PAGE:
Over the last few months, this blog covered bioinformatics programs and algorithms developed by leading groups around the world. Today we like to make an announcement about our own project that is interesting enough to deserve a place in this space.
We are working with Stillwater Supercomputing, Inc. and Pico Computing, Inc. to build a bioinformatic appliance with novel hardware architecture for accelerating bioinformatics algorithms. The first application of this technology will be on display at Supercomputing 12 in Salt Lake City, November 12-15.
With exponential increase in amount of sequence data from NGS technologies, access to computing power has become the biggest bottleneck. The problem manifests in two ways - (i) in lack of number of processors to rapidly analyze the data, (ii) shortage of memory (RAM, cache) to hold transient data that is being processed. If you think about both issues carefully, you will find them to be manifestations of inherent lack of parallelizability of Intel-based (von Neumann) computing architecture.
Researchers working on computing architectures realized the problems long back and proposed alternatives. The Knowledge Processing Unit, or KPU, patented by Stillwater Supercomputing, is a distributed data flow machine, a highly parallelizable architecture, that can seamlessly introduce thousand or more processing units in a chip. We leveraged this architecture to build a genome assembler and implement it on FPGA-based SC5 SuperCluster platform developed by Pico Computing, Inc.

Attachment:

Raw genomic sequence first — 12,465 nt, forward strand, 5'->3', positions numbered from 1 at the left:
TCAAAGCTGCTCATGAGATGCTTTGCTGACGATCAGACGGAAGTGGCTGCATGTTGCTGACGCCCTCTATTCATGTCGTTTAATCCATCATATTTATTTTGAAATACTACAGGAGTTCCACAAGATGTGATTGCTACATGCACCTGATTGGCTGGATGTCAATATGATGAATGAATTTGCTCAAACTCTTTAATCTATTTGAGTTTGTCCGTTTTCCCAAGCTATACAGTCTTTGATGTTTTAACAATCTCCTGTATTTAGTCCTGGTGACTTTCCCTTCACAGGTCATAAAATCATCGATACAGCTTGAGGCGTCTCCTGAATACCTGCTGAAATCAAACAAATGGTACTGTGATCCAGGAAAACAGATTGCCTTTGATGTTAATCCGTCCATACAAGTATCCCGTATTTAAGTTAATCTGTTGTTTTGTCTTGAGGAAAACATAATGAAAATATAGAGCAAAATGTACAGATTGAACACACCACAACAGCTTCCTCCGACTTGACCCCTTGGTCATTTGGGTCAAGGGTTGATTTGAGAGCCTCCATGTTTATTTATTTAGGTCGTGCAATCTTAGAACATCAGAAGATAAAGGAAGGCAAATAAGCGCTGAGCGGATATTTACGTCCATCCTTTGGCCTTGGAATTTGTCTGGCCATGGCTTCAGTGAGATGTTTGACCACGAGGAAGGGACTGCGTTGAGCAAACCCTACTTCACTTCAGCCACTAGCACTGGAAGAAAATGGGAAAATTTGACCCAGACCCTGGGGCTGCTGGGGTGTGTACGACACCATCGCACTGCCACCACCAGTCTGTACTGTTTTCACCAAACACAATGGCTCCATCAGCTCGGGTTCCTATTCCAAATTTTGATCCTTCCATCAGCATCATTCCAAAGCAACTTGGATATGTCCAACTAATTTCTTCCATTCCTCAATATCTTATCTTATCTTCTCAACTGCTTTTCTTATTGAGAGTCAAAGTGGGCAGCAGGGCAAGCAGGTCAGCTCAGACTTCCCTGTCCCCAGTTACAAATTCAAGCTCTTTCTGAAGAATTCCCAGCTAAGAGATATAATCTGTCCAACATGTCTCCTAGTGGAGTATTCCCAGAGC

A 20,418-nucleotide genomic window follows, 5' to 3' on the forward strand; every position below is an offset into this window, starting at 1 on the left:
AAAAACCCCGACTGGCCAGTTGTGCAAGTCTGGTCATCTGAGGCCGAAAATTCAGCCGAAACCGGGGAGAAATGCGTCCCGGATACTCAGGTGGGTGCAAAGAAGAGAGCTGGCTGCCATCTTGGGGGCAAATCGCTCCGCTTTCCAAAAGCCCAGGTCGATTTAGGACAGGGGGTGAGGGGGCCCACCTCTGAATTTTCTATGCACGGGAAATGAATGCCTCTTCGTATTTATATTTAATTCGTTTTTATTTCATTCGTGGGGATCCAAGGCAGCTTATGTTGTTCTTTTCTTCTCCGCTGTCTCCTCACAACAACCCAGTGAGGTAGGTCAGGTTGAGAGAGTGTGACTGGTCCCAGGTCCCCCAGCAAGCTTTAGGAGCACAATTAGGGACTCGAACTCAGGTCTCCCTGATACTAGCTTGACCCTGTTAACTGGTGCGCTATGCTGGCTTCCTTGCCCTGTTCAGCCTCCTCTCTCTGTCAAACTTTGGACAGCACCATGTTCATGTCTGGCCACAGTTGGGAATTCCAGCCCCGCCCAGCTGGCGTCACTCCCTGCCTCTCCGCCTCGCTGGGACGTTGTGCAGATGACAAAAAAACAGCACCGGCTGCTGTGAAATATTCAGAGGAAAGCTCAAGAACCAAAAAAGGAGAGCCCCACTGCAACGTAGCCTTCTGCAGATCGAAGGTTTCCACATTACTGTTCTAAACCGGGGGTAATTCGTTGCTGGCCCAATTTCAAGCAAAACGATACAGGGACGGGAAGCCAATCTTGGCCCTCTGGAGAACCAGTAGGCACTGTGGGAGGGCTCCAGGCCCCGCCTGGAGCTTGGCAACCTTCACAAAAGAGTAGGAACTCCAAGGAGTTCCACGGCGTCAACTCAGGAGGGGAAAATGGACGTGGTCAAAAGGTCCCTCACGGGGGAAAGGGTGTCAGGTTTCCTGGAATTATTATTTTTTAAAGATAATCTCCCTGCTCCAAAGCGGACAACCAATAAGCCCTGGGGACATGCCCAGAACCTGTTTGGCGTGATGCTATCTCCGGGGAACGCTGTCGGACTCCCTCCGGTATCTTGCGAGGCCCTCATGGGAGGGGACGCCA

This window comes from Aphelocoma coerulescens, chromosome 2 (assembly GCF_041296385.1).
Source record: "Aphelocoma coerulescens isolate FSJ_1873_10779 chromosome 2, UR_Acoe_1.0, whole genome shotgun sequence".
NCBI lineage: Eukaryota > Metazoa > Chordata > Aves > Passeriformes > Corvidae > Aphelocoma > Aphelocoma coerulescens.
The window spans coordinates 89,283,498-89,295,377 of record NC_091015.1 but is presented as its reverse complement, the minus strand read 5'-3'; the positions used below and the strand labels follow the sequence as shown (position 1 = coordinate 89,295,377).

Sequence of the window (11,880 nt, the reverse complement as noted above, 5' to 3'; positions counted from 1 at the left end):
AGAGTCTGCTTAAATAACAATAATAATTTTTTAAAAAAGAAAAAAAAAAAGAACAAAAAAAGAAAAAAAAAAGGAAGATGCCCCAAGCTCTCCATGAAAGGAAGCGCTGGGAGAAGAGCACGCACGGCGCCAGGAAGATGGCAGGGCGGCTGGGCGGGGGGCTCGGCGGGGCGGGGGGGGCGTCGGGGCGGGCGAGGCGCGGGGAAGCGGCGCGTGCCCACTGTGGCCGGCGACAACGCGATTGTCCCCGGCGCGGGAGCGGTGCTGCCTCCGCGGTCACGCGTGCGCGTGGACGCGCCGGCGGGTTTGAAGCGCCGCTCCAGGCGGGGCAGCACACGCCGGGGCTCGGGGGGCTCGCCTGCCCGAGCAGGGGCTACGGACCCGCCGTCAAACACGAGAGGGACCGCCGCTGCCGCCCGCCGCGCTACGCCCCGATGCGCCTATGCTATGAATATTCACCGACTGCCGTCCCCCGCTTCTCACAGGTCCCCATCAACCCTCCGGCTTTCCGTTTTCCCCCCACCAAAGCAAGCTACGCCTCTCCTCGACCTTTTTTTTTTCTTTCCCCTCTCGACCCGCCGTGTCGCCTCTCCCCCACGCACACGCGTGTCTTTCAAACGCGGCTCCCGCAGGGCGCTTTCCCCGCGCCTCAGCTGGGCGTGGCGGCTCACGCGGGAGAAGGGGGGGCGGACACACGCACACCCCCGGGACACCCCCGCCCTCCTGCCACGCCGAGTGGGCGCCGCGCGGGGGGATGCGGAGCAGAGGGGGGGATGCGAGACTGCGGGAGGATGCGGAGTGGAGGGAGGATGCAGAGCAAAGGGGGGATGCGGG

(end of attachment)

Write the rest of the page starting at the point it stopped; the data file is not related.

Access to Stillware hardware can be done by Stillwater Knowledge Processing Platform, a software abstraction layer, that solves the problem of hardware dependence for high-performance bioinformatics applications. As those types of bioinformatics applications may need to run on multi-core, many-core, GPUs and FPGAs, the desire is to decouple the bioinformatics algorithms from underlying parallel hardware. The Stillwater Knowledge Processing Platform provides this decoupling by creating a set of useful bioinformatics operators (k-mer counting, Smith-Waterman alignment, hashing, Bloom filter, etc.) and enables the application to run across wide spectrum of hardware without modifications. Furthermore, the Stillwater Platform can take advantage of multiple FPGA chips to create scalable supercomputing systems to match any required throughput for medium to large scale genome centers.
Our genome assembler implemented almost all assembly concepts discussed in our blog over the last few months. We were especially influenced by SPAdes, Minia, Meraculous and IDBA papers. The original purpose was to check which bioinformatic operators got used repeatedly, and then design their hardware-accelerated abstract forms. However, during the course of our work, the assembler project took a life of its own, and in the end, we believe we implemented a program that is cutting- edge by itself as a stand alone software.
Going forward, we like to leverage the hardware platform and software abstraction layer to parallelize various popular bioinformatics applications. Instead of reinventing the wheel in every case, we like to keep those programs in their original forms as much as possible, except for the part that gets accelerated.
Please come visit us at Pico Computing booth in Supercomputing 12 in Salt Lake City at Pico Computing booth to learn more about this exciting project.
Our regular commentaries will resume in the following week.